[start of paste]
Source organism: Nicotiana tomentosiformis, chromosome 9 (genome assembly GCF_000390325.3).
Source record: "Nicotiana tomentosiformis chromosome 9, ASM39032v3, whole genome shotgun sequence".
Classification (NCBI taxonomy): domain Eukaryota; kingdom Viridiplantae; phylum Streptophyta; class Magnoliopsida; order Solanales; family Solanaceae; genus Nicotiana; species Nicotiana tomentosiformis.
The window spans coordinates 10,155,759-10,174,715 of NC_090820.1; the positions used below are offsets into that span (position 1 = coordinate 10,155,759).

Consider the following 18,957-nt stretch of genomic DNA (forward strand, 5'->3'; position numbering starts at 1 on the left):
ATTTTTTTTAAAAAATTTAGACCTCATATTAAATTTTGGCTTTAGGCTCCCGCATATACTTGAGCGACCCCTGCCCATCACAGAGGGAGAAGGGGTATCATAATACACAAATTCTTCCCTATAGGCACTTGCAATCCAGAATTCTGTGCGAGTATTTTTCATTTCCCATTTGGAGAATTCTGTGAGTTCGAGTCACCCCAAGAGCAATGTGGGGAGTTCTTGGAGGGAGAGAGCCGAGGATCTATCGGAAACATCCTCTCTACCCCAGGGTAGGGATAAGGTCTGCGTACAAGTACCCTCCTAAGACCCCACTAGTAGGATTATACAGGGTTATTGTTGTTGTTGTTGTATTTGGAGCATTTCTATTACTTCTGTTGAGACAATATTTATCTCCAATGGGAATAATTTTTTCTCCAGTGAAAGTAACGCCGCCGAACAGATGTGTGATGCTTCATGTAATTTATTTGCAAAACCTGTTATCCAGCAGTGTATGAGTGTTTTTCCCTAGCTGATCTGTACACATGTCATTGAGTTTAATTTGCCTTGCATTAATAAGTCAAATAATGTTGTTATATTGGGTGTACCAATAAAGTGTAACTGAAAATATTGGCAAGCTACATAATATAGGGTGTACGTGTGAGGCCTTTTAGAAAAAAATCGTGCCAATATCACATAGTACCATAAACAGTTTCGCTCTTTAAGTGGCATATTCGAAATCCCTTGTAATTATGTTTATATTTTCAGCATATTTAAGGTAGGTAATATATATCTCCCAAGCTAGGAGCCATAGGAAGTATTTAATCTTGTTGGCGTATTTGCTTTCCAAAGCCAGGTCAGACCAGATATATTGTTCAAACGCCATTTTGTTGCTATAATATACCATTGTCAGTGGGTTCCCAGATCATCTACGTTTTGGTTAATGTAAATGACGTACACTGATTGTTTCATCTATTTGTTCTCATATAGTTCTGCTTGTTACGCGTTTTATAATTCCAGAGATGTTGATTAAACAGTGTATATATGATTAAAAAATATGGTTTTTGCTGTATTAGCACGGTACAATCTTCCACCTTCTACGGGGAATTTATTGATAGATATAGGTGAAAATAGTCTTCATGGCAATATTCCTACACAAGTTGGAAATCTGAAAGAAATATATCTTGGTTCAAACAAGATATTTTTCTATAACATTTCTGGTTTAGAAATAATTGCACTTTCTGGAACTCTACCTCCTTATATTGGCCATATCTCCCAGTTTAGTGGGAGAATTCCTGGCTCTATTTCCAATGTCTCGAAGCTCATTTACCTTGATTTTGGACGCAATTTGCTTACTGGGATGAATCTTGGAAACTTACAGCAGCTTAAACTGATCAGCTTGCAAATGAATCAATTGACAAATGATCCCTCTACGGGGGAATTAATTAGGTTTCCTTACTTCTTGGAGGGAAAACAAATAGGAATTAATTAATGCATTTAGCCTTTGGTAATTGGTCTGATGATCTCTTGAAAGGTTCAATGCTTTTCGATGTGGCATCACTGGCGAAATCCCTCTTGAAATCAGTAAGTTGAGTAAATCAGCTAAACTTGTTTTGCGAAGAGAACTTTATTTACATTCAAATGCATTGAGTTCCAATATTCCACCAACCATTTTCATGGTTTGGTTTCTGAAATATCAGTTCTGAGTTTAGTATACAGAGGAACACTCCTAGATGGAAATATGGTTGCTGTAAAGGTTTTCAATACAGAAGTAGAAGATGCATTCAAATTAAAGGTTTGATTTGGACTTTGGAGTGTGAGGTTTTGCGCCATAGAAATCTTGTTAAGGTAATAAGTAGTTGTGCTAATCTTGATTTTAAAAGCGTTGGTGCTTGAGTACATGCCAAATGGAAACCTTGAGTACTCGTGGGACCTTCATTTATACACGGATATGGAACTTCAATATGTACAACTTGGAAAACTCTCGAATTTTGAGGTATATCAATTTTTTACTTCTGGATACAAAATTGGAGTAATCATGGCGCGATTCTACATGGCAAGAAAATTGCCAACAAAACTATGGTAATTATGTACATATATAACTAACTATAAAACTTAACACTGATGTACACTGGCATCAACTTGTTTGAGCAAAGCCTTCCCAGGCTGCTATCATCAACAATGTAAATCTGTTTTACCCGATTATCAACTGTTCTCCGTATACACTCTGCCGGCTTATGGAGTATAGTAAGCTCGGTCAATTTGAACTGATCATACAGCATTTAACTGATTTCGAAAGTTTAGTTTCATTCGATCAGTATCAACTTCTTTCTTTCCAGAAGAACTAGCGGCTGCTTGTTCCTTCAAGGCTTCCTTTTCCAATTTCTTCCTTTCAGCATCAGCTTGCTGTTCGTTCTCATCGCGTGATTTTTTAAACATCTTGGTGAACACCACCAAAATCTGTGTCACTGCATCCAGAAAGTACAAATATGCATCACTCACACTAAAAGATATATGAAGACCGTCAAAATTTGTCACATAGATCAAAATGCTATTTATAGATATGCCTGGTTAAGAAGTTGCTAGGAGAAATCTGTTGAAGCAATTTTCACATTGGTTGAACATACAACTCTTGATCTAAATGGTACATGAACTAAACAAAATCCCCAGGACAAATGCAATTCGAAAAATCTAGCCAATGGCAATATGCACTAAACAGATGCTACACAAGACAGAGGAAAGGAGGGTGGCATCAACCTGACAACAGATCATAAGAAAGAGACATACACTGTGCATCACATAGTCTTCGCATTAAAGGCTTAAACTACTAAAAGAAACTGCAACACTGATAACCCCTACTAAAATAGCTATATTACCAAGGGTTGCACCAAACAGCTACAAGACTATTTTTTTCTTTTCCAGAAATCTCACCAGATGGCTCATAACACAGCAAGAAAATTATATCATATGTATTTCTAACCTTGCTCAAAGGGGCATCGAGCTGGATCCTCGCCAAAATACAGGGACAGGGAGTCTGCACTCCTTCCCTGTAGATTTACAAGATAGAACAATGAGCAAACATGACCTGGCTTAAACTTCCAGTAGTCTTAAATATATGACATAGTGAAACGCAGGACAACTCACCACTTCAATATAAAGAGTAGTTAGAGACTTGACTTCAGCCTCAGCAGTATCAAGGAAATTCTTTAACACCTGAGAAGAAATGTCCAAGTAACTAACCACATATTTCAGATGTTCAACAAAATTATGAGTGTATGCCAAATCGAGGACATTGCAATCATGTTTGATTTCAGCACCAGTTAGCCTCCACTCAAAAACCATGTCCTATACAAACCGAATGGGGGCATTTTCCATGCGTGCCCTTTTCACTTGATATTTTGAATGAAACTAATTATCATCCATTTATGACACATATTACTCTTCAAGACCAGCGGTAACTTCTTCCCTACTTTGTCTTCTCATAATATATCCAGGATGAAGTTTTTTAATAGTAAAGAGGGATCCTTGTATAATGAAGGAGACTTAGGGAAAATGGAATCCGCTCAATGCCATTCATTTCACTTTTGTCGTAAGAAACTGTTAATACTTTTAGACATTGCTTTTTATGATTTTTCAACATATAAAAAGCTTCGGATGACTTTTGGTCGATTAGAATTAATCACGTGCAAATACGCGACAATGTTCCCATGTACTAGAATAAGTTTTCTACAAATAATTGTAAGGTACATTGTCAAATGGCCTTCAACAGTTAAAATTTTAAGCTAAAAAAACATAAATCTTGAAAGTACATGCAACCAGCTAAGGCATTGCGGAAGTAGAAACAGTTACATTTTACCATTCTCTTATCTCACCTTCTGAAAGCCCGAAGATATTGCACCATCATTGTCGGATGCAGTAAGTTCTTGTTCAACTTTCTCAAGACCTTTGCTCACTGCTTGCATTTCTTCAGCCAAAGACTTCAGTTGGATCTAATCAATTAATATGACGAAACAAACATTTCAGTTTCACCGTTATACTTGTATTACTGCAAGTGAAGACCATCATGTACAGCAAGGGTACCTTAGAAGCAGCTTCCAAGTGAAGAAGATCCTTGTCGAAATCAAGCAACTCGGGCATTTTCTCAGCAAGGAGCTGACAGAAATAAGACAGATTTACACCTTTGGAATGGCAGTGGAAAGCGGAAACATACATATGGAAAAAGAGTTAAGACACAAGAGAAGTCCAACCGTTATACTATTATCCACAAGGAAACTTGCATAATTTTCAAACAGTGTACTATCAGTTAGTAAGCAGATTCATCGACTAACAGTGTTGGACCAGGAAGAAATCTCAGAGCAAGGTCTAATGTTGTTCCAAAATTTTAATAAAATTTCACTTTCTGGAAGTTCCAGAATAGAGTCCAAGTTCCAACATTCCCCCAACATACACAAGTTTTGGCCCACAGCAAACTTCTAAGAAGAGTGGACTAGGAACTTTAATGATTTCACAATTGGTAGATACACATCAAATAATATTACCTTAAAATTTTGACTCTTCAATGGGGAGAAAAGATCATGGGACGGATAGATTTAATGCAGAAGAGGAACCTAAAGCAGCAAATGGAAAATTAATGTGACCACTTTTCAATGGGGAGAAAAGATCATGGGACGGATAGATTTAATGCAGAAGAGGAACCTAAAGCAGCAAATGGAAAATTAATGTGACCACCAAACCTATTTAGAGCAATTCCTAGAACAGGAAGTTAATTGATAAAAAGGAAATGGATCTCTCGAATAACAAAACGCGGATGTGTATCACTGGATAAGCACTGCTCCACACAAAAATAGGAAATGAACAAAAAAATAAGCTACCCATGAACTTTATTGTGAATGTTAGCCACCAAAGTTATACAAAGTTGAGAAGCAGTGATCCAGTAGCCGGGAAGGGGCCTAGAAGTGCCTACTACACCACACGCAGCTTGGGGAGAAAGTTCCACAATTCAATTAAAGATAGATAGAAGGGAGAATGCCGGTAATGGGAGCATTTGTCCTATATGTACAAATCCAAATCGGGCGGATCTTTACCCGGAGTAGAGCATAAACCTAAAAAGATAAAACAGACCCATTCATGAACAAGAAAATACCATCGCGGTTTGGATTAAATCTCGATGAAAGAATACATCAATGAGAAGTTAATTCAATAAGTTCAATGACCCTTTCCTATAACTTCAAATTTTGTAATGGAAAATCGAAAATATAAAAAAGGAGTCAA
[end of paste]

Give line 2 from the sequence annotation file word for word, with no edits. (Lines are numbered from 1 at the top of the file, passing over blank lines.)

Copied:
Source record: "Nicotiana tomentosiformis chromosome 9, ASM39032v3, whole genome shotgun sequence".